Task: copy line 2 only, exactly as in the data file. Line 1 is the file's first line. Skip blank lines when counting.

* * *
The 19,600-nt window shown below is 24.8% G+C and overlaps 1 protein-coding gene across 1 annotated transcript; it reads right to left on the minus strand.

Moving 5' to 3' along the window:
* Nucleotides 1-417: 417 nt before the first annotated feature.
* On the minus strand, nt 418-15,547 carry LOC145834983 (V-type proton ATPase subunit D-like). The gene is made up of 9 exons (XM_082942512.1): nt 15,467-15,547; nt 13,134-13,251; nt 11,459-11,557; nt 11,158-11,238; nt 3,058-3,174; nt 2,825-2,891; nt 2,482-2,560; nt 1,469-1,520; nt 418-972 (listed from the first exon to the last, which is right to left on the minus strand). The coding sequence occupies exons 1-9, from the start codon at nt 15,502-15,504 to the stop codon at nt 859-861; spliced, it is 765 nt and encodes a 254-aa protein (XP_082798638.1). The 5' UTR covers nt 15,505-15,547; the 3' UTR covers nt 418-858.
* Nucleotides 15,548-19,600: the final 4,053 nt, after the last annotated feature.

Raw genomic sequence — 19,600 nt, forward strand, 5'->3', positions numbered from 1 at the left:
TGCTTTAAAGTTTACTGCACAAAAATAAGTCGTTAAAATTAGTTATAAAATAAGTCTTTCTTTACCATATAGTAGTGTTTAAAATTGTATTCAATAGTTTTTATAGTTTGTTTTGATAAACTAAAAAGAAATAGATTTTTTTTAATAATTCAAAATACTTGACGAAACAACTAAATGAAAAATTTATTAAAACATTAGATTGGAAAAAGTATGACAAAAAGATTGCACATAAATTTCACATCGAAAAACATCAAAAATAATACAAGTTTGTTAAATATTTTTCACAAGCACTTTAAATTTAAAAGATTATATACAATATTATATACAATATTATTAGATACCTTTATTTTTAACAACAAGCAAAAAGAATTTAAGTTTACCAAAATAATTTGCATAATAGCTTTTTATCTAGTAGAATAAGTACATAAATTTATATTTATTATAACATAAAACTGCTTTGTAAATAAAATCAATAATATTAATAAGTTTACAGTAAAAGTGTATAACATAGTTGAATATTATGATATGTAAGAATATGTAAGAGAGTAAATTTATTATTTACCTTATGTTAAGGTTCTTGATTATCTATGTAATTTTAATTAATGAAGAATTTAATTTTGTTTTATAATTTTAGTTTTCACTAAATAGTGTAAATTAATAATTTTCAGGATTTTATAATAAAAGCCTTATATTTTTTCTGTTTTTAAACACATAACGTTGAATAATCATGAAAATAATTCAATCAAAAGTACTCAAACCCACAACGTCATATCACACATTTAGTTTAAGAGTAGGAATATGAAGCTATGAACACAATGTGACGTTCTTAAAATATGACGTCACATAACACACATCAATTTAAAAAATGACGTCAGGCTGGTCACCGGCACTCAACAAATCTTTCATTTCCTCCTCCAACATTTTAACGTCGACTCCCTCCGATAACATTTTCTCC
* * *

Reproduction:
Moving 5' to 3' along the window: